SDS-PAGE protein bands were excised and simultaneously reduced and alkylated with 10mM TCEP and 40mM 2-choloracetamide for 1h at room temperature. Proteins were digested with 13ng/μl of sequencing grade trypsin (Promega) overnight at 37°C and peptides desalted using in-house made microC18 columns (3M empore). Peptides were resuspended in 0.1% formic acid, 5% acetonitrile and analyzed on a Dionex 3500RS nanoUHPLC coupled to an Orbitrap Fusion mass spectrometer with Tune v2.0.1258 in positive mode. Peptides were separated using an in-house packed 75μm×40cm pulled column (1.9μm particle size, C18AQ; Dr Maisch, Germany) with a gradient of 2–30% acetonitrile containing 0.1% FA over 60min at 250nl/min at 55°C. An MS1 scan was acquired from 350–1550 (120,000 resolution, 5e5 AGC, 100ms injection time) followed by MS/MS data-dependent acquisition with HCD and detection in the Orbitrap (60,000 resolution, 2e5 AGC, 120ms injection time, 40 NCE, 2.0m/z quadrupole isolation width) and, EThcD and detection in the orbitrap (60,000 resolution, 2e5 AGC, 120ms injection time, calibrated charge-dependent ETD reaction times [2+121; 3+54; 4+30; 5+20; 6+13; 7+; 10ms], 25 NCE for HCD supplemental activation, 2.0m/z quadrupole isolation width). All raw data were analyzed with MaxQuant v184.108.40.2068 and searched against the human UniProt database with default settings including phosphorylation of S, T, and Y as a variable modification and match between runs enabled.
The data are presented as mean values±s.e.m. of at least three independent experiments. The unpaired two-tailed Student’s t-test was used for all comparisons unless stated.
The mass spectrometry proteomics data have been deposited to the ProteomeXchange Consortium via the PRIDE59 partner repository with the data set identifier PXD006365. The authors declare that all other data supporting the findings of this study are available within the paper and its Supplementary Information files, or are available from the authors upon reasonable request.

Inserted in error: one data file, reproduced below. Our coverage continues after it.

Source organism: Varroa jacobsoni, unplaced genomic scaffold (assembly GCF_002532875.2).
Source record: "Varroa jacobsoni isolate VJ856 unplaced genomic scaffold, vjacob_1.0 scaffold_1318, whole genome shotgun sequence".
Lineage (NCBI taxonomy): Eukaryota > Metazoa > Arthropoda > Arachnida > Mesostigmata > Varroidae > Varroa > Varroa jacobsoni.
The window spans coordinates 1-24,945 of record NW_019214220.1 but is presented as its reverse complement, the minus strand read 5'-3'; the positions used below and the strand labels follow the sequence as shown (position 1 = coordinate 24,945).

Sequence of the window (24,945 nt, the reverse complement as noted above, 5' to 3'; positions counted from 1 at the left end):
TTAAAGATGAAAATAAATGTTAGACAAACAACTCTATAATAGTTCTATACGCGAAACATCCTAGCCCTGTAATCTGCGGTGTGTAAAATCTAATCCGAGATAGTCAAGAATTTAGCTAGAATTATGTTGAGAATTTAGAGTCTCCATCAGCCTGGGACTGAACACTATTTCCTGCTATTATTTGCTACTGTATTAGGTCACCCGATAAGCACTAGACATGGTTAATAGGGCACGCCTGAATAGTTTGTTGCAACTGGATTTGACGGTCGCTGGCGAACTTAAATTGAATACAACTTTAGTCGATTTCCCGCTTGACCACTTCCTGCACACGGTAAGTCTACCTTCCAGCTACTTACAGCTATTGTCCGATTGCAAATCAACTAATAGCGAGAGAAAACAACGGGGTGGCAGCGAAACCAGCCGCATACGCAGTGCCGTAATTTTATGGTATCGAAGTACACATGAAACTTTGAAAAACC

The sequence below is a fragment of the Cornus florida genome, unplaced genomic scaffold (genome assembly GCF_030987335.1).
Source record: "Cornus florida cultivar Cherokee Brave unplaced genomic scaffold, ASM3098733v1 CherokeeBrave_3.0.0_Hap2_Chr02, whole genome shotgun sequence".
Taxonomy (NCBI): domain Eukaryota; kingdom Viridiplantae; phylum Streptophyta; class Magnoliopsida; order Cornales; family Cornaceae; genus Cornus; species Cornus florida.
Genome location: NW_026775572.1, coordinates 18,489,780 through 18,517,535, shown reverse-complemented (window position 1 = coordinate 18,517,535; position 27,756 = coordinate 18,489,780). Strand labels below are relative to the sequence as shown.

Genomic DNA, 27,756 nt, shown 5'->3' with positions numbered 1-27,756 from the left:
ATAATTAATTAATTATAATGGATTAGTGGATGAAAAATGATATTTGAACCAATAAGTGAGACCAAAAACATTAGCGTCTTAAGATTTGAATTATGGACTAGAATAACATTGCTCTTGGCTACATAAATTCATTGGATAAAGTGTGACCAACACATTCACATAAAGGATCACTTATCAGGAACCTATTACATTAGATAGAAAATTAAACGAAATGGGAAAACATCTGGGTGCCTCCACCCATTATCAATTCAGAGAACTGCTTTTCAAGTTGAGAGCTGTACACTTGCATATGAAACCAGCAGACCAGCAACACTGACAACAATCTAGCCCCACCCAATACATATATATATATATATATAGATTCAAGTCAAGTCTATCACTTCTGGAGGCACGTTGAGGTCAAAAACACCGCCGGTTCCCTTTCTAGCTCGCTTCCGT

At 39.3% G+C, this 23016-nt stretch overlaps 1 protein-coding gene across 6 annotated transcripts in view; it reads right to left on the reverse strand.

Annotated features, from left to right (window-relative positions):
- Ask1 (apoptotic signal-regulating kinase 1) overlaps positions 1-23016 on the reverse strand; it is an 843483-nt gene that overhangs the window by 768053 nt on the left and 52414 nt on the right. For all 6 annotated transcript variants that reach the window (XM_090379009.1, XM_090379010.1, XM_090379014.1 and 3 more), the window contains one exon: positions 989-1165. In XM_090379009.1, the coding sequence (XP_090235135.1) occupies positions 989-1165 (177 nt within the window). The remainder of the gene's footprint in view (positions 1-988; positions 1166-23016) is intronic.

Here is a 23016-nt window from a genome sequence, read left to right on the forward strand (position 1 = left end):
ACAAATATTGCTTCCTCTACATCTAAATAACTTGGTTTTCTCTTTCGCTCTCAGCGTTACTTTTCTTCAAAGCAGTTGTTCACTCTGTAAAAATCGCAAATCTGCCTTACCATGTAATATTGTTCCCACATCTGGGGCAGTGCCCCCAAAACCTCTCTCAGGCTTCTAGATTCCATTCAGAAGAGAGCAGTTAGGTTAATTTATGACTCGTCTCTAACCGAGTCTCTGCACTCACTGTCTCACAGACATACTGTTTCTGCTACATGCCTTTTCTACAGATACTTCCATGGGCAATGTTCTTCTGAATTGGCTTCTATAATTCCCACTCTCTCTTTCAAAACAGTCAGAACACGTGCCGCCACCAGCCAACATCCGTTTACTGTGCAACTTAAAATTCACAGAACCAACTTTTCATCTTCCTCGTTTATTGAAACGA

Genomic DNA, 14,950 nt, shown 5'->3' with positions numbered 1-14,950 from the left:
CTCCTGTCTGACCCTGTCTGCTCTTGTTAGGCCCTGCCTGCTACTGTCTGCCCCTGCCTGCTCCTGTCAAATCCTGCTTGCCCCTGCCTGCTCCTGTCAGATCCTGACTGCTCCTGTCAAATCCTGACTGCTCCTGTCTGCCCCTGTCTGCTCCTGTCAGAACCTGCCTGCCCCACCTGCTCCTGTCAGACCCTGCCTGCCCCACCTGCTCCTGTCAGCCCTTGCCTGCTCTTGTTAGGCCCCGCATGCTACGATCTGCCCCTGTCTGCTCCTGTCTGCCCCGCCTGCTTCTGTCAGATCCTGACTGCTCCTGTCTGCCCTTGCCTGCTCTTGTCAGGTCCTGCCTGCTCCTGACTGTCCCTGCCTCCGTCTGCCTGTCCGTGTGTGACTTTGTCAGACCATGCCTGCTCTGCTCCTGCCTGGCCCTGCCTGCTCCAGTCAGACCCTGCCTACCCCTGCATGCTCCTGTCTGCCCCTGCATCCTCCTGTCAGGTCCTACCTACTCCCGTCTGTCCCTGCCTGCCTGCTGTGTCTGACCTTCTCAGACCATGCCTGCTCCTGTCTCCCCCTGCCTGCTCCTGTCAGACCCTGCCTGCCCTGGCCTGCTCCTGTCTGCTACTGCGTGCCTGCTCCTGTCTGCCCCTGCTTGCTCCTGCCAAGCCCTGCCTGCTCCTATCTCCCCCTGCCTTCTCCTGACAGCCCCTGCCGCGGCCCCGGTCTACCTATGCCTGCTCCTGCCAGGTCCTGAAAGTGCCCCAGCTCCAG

This work was supported by grants from the Australian Research Council (ARC) and the National Health and Medical Research Council (NHMRC). G.R.S. is a Canada Research Chair in Metabolism and Obesity and the J. Bruce Duncan Chair in Metabolic Diseases. B.E.K. is an NHMRC Research Fellow. J.S.O. is an ARC Future Fellow. Supported in part by the Victorian Government’s Operational Infrastructure Support Program.
T.A.D., N.X.Y.L., and J.S.O. designed and coordinated the study. T.A.D., N.X.Y.L., J.W.S., A.H., B.L.P., K.R.W.N., M.T.O., and C.G.L. performed the experiments. S.G., M.K., and B.V. provided immortalized mouse embryonic fibroblasts. J.W.S., G.R.S., K.S., and B.E.K. provided intellectual input. All authors contributed to writing the manuscript.
The authors declare no competing financial interests.
Toby A. Dite and Naomi X.Y. Ling contributed equally to this work.
Electronic supplementary material
Supplementary Information accompanies this paper at doi:10.1038/s41467-017-00628-y.